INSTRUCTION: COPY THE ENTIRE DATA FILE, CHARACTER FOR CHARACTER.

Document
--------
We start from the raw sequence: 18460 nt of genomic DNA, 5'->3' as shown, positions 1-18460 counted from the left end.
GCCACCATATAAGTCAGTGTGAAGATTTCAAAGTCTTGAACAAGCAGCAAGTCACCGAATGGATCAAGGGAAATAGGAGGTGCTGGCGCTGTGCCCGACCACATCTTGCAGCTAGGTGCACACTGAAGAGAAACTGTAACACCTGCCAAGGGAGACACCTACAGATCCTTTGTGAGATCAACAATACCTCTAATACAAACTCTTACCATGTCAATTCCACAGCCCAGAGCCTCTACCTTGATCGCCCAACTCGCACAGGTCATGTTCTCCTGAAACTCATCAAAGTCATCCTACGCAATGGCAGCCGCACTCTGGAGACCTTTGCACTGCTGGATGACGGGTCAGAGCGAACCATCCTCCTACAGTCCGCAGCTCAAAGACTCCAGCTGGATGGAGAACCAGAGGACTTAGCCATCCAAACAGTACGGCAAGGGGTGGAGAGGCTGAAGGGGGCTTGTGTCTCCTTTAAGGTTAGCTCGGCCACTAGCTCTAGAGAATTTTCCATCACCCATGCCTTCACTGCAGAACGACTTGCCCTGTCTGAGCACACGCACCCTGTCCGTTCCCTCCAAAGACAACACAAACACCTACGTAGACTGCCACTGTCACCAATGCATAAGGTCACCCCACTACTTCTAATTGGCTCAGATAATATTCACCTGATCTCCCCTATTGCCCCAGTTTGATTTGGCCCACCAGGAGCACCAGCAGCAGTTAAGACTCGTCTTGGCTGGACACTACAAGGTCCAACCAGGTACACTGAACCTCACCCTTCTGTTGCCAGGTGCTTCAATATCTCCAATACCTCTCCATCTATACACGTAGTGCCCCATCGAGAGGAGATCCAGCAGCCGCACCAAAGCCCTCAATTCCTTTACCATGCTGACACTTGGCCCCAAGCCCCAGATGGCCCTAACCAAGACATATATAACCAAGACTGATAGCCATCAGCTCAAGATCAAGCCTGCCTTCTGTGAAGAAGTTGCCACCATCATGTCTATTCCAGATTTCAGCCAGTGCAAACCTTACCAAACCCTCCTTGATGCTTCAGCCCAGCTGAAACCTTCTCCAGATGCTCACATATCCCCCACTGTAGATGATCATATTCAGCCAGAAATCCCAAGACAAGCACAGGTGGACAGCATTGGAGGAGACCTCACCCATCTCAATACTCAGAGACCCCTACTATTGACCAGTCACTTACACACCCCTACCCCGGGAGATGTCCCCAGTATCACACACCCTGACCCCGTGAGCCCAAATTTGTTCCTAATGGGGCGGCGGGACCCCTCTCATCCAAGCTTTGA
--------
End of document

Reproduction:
We start from the raw sequence: 18460 nt of genomic DNA, 5'->3' as shown, positions 1-18460 counted from the left end.
GCCACCATATAAGTCAGTGTGAAGATTTCAAAGTCTTGAACAAGCAGCAAGTCACCGAATGGATCAAGGGAAATAGGAGGTGCTGGCGCTGTGCCCGACCACATCTTGCAGCTAGGTGCACACTGAAGAGAAACTGTAACACCTGCCAAGGGAGACACCTACAGATCCTTTGTGAGATCAACAATACCTCTAATACAAACTCTTACCATGTCAATTCCACAGCCCAGAGCCTCTACCTTGATCGCCCAACTCGCACAGGTCATGTTCTCCTGAAACTCATCAAAGTCATCCTACGCAATGGCAGCCGCACTCTGGAGACCTTTGCACTGCTGGATGACGGGTCAGAGCGAACCATCCTCCTACAGTCCGCAGCTCAAAGACTCCAGCTGGATGGAGAACCAGAGGACTTAGCCATCCAAACAGTACGGCAAGGGGTGGAGAGGCTGAAGGGGGCTTGTGTCTCCTTTAAGGTTAGCTCGGCCACTAGCTCTAGAGAATTTTCCATCACCCATGCCTTCACTGCAGAACGACTTGCCCTGTCTGAGCACACGCACCCTGTCCGTTCCCTCCAAAGACAACACAAACACCTACGTAGACTGCCACTGTCACCAATGCATAAGGTCACCCCACTACTTCTAATTGGCTCAGATAATATTCACCTGATCTCCCCTATTGCCCCAGTTTGATTTGGCCCACCAGGAGCACCAGCAGCAGTTAAGACTCGTCTTGGCTGGACACTACAAGGTCCAACCAGGTACACTGAACCTCACCCTTCTGTTGCCAGGTGCTTCAATATCTCCAATACCTCTCCATCTATACACGTAGTGCCCCATCGAGAGGAGATCCAGCAGCCGCACCAAAGCCCTCAATTCCTTTACCATGCTGACACTTGGCCCCAAGCCCCAGATGGCCCTAACCAAGACATATATAACCAAGACTGATAGCCATCAGCTCAAGATCAAGCCTGCCTTCTGTGAAGAAGTTGCCACCATCATGTCTATTCCAGATTTCAGCCAGTGCAAACCTTACCAAACCCTCCTTGATGCTTCAGCCCAGCTGAAACCTTCTCCAGATGCTCACATATCCCCCACTGTAGATGATCATATTCAGCCAGAAATCCCAAGACAAGCACAGGTGGACAGCATTGGAGGAGACCTCACCCATCTCAATACTCAGAGACCCCTACTATTGACCAGTCACTTACACACCCCTACCCCGGGAGATGTCCCCAGTATCACACACCCTGACCCCGTGAGCCCAAATTTGTTCCTAATGGGGCGGCGGGACCCCTCTCATCCAAGCTTTGA